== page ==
Three Laws of Robotics Are Soon to Come True?

When a little girl, my greatest aspiration was to live long enough to see the interplanetary manned flights. Of course, I was looking forward to other great things as well.

Three Laws of Robotics Are Soon to Come True?

  • Videophones – Check
  • Pocket size TV sets with cartoons in them – Check
  • Worldwide information network – Check
  • Instant mail – Check
  • Magic cameras, displaying snaps the moment they are taken – Check.
  • Robots helping around the house – Check
  • Sentient robots helping around the house – No.

That’s a shame!

With humanlike robots and replicants featuring SCI-FI movies and TV shows, we’re still unlikely to get them any time soon in a round-the-corner electronics store. Yet, virtual AI is already here. Ask Siri or Cortana for that matter. Of course, they can’t be called sentient or even semi-sentient, but considering the rate with which the robotics develop, we’re bound to face some ethical problem soon.

Right now if you ask Siri “how to make an atomic bomb”, it will give you the list of links to nuclear science or historic web-sites. This is an in-built precaution the engineers have seen to, I guess, plus the limitations set by Google search engine. But let’s imagine, that Siri has its own flexible and self-educating intellect. How will it react? Will it be pacifistic or misanthropic? Will it take after its master or have its own principles and priorities? And talking of these, what they might be.

Interesting enough, Siri creators don’t worry about AI powered society future, but Microsoft does.

On September 28, 2016 Microsoft and IBM together with Amazon, DeepMind/Google and Facebook announced that they are creating a non-profit organization to “advance public understanding of artificial intelligence technologies (AI) and formulate best practices on the challenges and opportunities within the field. Academics, non-profits, and specialists in policy and ethics will be invited to join”. End of citation.

And this brings us back to Si-Fi stories I’ve been so fascinated about long time ago. Particularly, to Azimov’s three laws of robotics. Really, I wonder, why wouldn’t they in IBM or Deep Mind just take a book from a shelf or download it on their readers and read:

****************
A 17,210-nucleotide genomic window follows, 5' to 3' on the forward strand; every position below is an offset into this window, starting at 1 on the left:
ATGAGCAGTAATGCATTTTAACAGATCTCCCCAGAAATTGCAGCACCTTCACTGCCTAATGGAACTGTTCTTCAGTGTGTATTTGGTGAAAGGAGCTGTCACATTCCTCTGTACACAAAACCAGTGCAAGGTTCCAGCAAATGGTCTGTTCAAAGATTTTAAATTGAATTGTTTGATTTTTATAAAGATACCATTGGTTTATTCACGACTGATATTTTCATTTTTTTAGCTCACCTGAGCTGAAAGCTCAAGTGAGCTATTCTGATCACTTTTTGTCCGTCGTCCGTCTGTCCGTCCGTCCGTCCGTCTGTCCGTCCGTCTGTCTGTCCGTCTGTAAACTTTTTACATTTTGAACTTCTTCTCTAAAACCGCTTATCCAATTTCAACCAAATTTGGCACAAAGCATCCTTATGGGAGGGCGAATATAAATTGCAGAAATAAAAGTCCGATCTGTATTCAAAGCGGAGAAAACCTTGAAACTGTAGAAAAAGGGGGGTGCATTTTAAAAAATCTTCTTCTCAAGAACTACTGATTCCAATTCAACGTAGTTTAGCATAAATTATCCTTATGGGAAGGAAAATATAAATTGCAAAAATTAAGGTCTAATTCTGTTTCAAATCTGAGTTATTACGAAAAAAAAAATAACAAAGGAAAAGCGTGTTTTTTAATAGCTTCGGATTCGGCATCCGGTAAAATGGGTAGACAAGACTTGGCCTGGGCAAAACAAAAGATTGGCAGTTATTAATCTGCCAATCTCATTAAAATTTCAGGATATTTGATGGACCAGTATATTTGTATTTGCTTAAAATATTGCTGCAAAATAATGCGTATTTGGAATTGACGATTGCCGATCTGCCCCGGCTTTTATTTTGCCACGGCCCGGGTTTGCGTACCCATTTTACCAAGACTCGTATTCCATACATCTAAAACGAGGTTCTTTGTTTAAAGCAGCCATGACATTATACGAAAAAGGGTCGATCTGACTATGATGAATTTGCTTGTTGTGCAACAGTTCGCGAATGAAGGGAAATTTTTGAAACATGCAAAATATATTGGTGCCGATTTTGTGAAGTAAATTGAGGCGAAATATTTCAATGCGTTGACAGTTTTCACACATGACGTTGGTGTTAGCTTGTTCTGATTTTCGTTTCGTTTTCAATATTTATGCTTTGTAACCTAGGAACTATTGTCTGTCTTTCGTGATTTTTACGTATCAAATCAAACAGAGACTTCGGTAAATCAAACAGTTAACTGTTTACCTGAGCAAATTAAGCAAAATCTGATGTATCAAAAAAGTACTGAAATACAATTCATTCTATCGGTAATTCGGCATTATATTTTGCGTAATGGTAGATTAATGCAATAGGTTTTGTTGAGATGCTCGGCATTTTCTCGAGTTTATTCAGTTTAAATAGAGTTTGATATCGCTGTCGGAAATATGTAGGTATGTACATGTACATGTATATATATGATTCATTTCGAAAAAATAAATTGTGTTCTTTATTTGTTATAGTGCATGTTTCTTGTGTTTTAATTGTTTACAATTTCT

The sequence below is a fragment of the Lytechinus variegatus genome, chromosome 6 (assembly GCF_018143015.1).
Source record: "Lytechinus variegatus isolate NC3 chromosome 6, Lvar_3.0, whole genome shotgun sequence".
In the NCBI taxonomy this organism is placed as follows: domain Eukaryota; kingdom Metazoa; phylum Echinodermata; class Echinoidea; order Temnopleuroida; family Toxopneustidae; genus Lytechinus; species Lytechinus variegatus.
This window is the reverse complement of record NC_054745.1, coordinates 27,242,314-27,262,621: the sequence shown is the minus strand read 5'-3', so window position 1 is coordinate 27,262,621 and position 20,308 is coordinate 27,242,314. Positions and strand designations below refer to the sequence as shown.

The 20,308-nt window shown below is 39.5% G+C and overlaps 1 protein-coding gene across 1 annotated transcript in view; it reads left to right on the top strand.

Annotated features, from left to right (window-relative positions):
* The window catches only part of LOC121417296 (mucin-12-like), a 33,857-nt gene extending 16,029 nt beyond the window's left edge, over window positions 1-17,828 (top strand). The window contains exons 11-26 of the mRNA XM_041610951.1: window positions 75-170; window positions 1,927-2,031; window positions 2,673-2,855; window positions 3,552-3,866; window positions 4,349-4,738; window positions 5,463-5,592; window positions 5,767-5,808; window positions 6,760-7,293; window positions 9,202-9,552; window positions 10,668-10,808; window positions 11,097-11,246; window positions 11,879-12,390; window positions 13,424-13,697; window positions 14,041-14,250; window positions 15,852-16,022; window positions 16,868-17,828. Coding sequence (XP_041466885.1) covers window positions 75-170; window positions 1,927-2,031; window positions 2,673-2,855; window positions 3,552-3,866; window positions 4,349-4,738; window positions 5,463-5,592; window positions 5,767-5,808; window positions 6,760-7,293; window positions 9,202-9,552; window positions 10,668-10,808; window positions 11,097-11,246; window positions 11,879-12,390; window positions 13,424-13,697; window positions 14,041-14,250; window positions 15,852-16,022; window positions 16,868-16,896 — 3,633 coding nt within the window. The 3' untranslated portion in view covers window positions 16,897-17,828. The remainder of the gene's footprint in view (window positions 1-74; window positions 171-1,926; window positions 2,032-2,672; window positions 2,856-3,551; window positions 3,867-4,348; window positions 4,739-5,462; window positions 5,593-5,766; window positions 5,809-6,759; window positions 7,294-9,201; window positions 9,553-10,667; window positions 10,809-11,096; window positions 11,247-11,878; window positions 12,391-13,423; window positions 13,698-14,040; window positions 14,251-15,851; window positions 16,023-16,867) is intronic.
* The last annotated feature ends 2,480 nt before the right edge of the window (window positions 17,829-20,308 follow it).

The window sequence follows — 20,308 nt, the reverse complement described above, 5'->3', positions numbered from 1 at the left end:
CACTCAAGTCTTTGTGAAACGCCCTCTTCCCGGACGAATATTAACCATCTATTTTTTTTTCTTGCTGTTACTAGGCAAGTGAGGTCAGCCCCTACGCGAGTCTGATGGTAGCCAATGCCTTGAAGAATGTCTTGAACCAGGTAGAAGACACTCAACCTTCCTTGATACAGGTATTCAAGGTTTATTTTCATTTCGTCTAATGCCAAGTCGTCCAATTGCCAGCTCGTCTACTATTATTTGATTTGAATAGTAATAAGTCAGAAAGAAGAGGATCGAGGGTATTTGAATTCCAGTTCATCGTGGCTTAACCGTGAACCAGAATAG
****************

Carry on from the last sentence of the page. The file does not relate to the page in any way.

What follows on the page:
A robot may not injure a human being or, through inaction, allow a human being to come to harm.

A robot must obey the orders given [sic] it by human beings except where such orders would conflict with the First Law.

A robot must protect its own existence as long as such protection does not conflict with the First or Second Laws.

When I first read the news about the Partnership on Artificial Intelligence I was so excited that I tried to apply the rules to the existing digital assistants.

Siri and Cortana cannot injure a human being right now. They can deliver potentially harmful information though.

Siri and Cortana of course obey all the orders of the user. Equally because they are incapable to evaluate the moral aspect of the order or its outcome. They have some in-built limitations, I believe.

Siri and Cortana are protected by Apple and IBM engineers; they can be switched off but cannot be deleted by a common user. It takes advanced knowledge of your computer system to delete Cortana, but Siri is indispensable.

In a word, the modern digital assistants do not meet any of the aforementioned rules. If we can’t control the assistants which just imitate intellectual behavior, what shall we do with their progenies? And why then Apple, possessing the most complicated digital assistant, has taken a backseat? Or is it involved in some undercover super-secret ‘wow’ project?


  • Asking yourself where to sell used Apple electronics? You’ve come to the right place. We buy your old iDevices, Macs, iPhones, Displays, iPods, iPads included, for the highest price online: Sell your iPhone and your Mac now.

Why the Laws of Robotics Don’t Work [Video]

Three or four laws to make robots and AI safe – should be simple right? Rob Miles on why these simple laws are so complicated. Video published by Computerphile published on November 6, 2015.


So empty here ... leave a comment!

Leave a Reply

Your email address will not be published. Required fields are marked *